September 9, 2023 at 8:00 a.m.
Even when it is hot, a tour hits the spot
The forecast was right about the heat and the humidity.
85 degrees is enough to make me melt just walking. The temperatures were all above what we expected when the bus of YMCA campers set foot on the farm last week. Sweaty kids lathered with sunscreen and equipped with water bottles and bagged lunches came into the shed for the farm tour safety speech and welcome introduction. Many of these campers had been to our farm before, and they remembered the rules from the previous years and all the fun they had while visiting a real dairy farm.
The building is cool with good insulation and a concrete floor. There are plenty of picnic tables for the campers to sit, relax and listen.
We had three hours to take a wagon ride, go through the milkhouse, check out the robots milking the cows, pet cows and hand milk a cow. We finished with checking the calves before lunch. Sounds like a great plan. But with these high temperatures, we had to make sure we had water breaks and time to cool down when needed.
Even with the bright sun, there was a light breeze to make the wagon ride enjoyable. We stopped in the shade of the grain bin to talk about the corn in the field. We explained how corn pollinates and that some of it will be for corn silage and some for shell corn. Every question I asked, I got answers. Some of these kids from Rock County are farm kids or grandchildren of farmers; others live by corn and soybean fields. It made me feel honored that these campers knew so much about the rural communities they live in. They spoke with confidence and pride.
Giving a tour in the milkhouse was so much easier when one young man mentioned his grandpa is a milk hauler and he gets to ride with him. I let him loose. He took the whole group through what happens when the milk truck pulls into the farm, where the hose goes, the sample bottles and measuring the milk with the dipstick, and all about going to the processing plant. I am certain he will be a great milk hauler someday. We added to the conversation by explaining all about the different dairy products that they love with ice cream being a favorite, followed by yogurt and chocolate milk.
We headed into the barn with the fans blowing and the misters on. It was comforting to know that I wouldn’t have to mention that if it didn’t smell like cows, we wouldn’t be a real farm. The misters on the fans were a cool down area for the kids, along with the cows, who were standing nearby trying to lick their hands when they reached to pet them. Those cow tongues can reach really far, and it was rewarding for me to hear the campers giggle and laugh when they were licked.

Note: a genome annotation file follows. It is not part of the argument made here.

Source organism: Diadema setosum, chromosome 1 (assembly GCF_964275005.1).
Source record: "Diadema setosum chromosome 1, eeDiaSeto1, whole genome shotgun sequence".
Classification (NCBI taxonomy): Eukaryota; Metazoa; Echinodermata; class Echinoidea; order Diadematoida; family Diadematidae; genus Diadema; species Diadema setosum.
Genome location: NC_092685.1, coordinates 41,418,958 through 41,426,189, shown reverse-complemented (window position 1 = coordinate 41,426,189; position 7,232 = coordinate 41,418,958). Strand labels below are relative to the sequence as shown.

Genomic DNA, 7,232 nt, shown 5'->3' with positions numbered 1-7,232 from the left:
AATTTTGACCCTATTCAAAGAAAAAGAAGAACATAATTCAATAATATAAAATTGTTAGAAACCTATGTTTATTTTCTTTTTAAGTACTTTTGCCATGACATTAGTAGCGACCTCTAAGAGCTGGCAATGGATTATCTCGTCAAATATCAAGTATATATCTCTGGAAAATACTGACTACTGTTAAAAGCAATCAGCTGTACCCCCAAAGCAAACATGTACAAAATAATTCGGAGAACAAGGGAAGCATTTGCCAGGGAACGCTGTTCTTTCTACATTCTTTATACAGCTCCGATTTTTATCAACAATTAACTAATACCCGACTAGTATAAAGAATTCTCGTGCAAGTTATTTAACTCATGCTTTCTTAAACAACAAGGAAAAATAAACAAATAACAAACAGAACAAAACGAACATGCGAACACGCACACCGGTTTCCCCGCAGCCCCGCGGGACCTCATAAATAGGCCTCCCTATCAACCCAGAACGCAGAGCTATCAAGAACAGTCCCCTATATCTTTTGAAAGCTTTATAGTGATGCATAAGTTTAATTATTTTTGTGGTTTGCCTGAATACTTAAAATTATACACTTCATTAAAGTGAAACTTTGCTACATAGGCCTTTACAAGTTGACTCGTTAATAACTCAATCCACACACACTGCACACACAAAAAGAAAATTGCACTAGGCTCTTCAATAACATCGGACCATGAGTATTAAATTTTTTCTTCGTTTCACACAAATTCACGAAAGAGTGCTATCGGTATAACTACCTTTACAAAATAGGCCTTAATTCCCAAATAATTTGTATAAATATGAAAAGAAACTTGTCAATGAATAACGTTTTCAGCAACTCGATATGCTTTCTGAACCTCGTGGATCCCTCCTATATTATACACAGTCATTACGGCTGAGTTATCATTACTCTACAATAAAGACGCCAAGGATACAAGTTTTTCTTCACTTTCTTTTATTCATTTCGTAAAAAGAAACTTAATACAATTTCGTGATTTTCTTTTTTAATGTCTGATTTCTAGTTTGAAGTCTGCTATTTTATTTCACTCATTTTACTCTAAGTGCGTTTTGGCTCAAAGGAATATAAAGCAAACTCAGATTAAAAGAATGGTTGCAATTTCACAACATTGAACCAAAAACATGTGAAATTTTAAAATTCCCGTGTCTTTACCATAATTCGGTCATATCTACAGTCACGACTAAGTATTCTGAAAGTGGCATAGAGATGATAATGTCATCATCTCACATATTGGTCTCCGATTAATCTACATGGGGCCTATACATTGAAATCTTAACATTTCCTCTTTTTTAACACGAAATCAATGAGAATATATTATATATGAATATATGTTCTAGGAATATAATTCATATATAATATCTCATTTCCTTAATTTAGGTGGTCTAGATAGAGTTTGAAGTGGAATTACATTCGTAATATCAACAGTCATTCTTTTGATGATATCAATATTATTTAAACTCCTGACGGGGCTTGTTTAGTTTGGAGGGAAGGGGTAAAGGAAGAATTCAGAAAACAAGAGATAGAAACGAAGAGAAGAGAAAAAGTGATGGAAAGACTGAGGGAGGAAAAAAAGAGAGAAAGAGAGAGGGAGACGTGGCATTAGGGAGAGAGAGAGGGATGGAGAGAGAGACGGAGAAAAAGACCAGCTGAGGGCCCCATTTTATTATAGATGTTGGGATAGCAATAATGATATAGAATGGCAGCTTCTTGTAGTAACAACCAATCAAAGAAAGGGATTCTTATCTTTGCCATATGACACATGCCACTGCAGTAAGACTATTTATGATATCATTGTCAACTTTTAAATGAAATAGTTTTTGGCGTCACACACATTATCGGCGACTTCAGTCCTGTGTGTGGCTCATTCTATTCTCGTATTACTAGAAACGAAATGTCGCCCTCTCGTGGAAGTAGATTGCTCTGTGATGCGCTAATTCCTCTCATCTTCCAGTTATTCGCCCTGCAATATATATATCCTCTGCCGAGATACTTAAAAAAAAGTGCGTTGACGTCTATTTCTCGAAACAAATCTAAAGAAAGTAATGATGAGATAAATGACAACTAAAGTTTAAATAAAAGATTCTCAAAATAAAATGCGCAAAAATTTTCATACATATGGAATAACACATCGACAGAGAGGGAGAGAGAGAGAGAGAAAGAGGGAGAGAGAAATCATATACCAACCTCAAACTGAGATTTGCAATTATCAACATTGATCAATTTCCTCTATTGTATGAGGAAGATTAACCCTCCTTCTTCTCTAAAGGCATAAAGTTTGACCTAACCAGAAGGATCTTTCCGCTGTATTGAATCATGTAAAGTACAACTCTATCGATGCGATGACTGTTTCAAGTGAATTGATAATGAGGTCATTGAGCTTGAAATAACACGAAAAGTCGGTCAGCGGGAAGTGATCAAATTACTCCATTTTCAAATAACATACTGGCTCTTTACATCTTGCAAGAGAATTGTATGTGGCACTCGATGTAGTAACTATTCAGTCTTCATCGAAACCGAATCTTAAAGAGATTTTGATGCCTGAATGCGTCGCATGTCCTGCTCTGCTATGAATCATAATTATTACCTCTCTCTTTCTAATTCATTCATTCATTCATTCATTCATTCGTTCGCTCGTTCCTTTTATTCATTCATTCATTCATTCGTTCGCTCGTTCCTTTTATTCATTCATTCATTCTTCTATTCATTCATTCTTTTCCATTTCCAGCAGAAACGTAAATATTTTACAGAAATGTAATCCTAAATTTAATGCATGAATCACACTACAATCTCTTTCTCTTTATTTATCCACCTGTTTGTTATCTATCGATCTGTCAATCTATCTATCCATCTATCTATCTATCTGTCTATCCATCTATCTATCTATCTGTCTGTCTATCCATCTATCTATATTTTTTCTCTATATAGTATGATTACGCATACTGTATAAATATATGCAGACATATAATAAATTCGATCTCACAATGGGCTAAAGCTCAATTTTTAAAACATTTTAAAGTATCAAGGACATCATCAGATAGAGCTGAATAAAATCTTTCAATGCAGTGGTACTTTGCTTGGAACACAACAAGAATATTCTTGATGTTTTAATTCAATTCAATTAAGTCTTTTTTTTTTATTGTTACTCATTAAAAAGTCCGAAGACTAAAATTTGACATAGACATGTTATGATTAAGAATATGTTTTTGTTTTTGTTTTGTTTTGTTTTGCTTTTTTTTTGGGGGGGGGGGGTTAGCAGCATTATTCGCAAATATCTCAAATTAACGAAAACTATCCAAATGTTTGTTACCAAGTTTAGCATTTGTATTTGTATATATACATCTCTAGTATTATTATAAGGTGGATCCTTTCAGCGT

While watching the robots, the older kids remembered about the computer screen to look for the cow’s name, what lactation or how many babies she has had, and how much milk she was going to give. They all cheered when Alice gave more than her goal of 43 pounds. After leaving the robot room, Alice went to the feed bunk to get more attention from the group.
Everyone reached out to see what cow would let them touch her. Cows that have special names such as Pikachu, Sonic and Peppa have been spoiled since they were born and wait for the kids to give them some love. Kids loving cows, wanting to touch and milk a cow, is such a special moment. The camp staff made sure to get photos of every child milking Esta. She loves being the tour cow.
The whole group walked to see the calves as the turkeys, geese and ducks gobbled, hissed and quacked back as the kids talked turkey and duck. Some of these kiddos are turkey hunters, too, and they imitated hen and tom turkey calls.
The calves greeted everyone by coming up to say hello. They stuck their heads out of the gates to get snuggled or to suck on fingers. That tickling tongue is so sticky and slimy, even the camp staff had to see what it felt like. This gave everyone a great reason to do a thorough washing of hands before lunch.
This was an amazing day for everyone. I loved that the students who were here before retained what had been taught during their previous visits and inspired the others through their excitement and knowledge. This is what makes giving farm tours worthwhile. Sharing our farm, the animals and the experience will be something these students will talk about for the rest of their lives. We give them a reason to want to drink milk, eat ice cream or maybe even become a farmer themselves. This was truly a dairy good day.
Tina Hinchley, her husband Duane and daughter Anna milk 240 registered Holsteins with robots. They also farm 2,300 acres of crops near Cambridge, Wisconsin. The Hinchleys have been hosting farm tours for over 25 years.